Reflection on Yad VaShem

By Alice Podolsky

I remember my mother dropping me off at Hebrew School when I was about 10 years old and telling me something that I will never forget. She told me that people will look at me, with my blue eyes and (previously) blonde hair, and casually say anti-Semitic things…Not knowing that I, a seemingly Arian girl, was a Jew. She explained to me that I had a choice. I had a choice to either sit idly by—taking advantage of my appearance that gave me the privilege to do so—OR I could stand up and say “I’m Jewish and what you’re saying is not right.” From a young age, the choice seemed obvious and implied—I had to stand up. After visiting Yad Vashem, getting to know the soldiers, and simply being in this amazing country, I truly felt the impact of that conversation with my mother.

The word that kept coming to my mind during our group’s powerful discussion the night before our visit to Yad Vashem was responsibility.

Responsibility to be a proud of our heritage.

Responsibility to hear survivors speak. Responsibility to share these stories with my children.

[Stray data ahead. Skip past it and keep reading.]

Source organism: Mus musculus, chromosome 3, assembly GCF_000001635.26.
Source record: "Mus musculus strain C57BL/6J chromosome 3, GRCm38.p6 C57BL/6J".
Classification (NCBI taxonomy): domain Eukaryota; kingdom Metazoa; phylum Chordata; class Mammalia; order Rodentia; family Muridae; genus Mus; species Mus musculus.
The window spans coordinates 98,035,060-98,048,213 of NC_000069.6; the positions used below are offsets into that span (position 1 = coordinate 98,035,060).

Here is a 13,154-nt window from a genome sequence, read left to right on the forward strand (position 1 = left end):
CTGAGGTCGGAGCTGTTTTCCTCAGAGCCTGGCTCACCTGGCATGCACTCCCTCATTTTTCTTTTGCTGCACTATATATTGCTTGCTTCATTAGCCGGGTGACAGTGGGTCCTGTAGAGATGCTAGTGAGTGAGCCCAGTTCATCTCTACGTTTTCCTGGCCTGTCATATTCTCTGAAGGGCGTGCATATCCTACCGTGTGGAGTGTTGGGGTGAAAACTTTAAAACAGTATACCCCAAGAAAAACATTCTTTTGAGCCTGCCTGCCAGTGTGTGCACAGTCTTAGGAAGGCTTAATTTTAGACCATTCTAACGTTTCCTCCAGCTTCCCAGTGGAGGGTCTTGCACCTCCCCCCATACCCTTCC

Responsibility to visit Holocaust museums whenever I get the chance.

Responsibility to stand up.

If the Nazis had succeeded in their intentions, none of Us would be here to today. Every Jew is a survivor of the Holocaust, whether we acknowledge it or not. Everyday we are reminded that humans have the capacity to commit these kinds of acts of terror and destruction that the Jews faced during the Holocaust, and we also know that people today still wish for the death of every last one of us. So what is our responsibility now? To make sure this never happens again, and that starts with standing up.

After our group discussion, I walked back to my room and immediately put my Star of David necklace on. I am a Jew. I am a proud Jew. And I have a responsibility to show that I am a Jew and defend my people because no one did when it mattered.

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One thought on “Reflection on Yad VaShem

  1. Dear Alice! Your blog entry moved me very much. We can only have future if young generations are conscious of upholding the treasure of their heritage.
    I came from the Soviet Union where I experienced intense antisemitism. I, myself, traveled the long road from denial, even resentment to a pride you are talking about and honoring what my people stood and are standing for.
    I am so glad that the trip inspired you. Best!!!
    Yelena Lebedinsky

    Like

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